For 20 years, I voiced no interest in visiting Minsk. Then, in 1999, I began to write a novel, the story of three generations of a Russian-Jewish family not unlike my own. At first, I wanted simply to relate the characters’ emotions; but as I wrote, I found myself longing to experience the world I was creating in my novel. When I wrote about a tree, I wondered if it still existed today, and if it did, whether the initials my father had carved into it decades before were still there. Whether those initials were there or not seemed to make all the difference. I began searching through books and poring through photos, as if looking at the pictures often enough would connect me to something the rest of my family shared….
I wrote about Park Cheluskinsov and about my grandmother’s birthplace, Ragachov, and tried to make a connection through the keys on my computer. But by the time I’d finished a full draft of my novel, my desire to visit my birthplace had only increased….
But going back is no longer about finding a sense of belonging in my family. It is about understanding my characters. Understanding my family. Understanding myself. My husband is American, and I don’t know if he understands why I want to go, but he respects it. We have a son now who is almost four. He doesn’t know Russian, and this doesn’t bother me. I don’t think of it as his language. But, one day, I do want to take a family trip so he can see the roots of his family, the place I came from (even if not exactly). I want him to be able to piece together all parts of him. It can be something we can all learn from, one generation teaching the next.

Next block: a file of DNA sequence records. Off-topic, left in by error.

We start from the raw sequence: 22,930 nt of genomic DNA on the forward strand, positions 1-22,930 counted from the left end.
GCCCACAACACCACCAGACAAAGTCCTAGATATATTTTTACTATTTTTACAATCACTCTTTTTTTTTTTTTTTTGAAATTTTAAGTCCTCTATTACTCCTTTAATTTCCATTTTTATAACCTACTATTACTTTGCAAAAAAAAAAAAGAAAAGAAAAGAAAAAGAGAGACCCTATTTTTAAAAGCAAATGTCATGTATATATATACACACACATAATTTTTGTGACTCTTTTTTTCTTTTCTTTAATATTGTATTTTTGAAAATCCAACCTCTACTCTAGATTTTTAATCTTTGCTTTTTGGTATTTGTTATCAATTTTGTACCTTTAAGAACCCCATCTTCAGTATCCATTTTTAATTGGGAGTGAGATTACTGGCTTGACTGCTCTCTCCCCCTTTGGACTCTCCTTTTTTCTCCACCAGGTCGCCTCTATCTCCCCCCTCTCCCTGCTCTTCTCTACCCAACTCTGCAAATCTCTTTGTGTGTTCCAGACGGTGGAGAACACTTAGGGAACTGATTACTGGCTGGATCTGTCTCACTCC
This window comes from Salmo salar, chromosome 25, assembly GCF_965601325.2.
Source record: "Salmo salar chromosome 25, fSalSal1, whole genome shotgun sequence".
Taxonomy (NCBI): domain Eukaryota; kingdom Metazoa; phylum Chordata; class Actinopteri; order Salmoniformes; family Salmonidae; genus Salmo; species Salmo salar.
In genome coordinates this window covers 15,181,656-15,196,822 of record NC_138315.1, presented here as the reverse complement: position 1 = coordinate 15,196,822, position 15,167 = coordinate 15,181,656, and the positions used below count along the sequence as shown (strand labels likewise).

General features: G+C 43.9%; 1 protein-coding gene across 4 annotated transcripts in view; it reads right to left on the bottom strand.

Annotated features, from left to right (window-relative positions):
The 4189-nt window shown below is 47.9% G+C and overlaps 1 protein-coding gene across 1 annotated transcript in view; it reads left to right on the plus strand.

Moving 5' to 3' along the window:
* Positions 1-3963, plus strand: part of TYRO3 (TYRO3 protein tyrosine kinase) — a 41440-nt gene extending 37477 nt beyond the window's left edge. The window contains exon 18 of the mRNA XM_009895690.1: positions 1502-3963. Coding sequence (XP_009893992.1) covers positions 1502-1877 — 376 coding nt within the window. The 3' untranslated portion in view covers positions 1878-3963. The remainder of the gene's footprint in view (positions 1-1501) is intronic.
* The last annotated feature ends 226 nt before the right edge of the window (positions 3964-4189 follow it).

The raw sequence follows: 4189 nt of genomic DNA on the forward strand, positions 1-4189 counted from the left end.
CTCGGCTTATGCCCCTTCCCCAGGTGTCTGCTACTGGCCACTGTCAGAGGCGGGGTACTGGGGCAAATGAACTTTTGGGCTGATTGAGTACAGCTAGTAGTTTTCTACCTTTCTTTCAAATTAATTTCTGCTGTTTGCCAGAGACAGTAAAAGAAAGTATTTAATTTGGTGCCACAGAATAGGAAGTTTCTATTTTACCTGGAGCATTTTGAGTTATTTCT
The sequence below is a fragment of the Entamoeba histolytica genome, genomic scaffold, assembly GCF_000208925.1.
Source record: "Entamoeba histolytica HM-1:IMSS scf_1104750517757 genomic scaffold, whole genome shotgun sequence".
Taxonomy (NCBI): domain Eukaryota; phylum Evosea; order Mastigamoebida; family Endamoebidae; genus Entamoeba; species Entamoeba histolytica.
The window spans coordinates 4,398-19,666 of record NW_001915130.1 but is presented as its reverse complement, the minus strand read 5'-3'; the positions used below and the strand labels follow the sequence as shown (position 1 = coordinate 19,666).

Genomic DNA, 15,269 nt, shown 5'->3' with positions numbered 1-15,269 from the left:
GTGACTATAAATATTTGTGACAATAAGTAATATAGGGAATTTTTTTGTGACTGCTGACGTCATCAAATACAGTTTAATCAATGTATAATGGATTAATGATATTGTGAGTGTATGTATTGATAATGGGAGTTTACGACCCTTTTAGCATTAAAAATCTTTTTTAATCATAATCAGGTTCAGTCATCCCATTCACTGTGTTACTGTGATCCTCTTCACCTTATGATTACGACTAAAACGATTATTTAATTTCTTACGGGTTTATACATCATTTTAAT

It’s been years since I spun in a circle, arms open wide. I do it now and collapse on the floor. I feel the earth spin below me, and I keep my eyes closed, picturing the images from my books. It’s a long time before I open my eyes.
Margie Gelbwasser immigrated from Minsk, Belarus, in 1979. She lives in New Jersey with her husband, son, and two very licky kitties. She is a freelance writer whose work has appeared in various magazines; her essay, “Blending the Red with the White and the Blue,” about growing up Russian and Jewish, appeared in “Waking Up American: Coming of Age Biculturally.” Her first novel, “Inconvenient,” was named a 2011 Sydney Taylor Notable Book for Teens; she is at work on her next novel, “Pieces of Us.” She dedicated this article to “my parents, without whom I wouldn’t have the life I do today.”
More on: HIAS helped them
Father was a complicated man from a convoluted country
My father lasted 79 years, five years longer than the life of the Soviet system.
“My five-year plan,” he would have joked, because even in America he remained imbued with his native concepts. For him, “native” meant the U.S.S.R.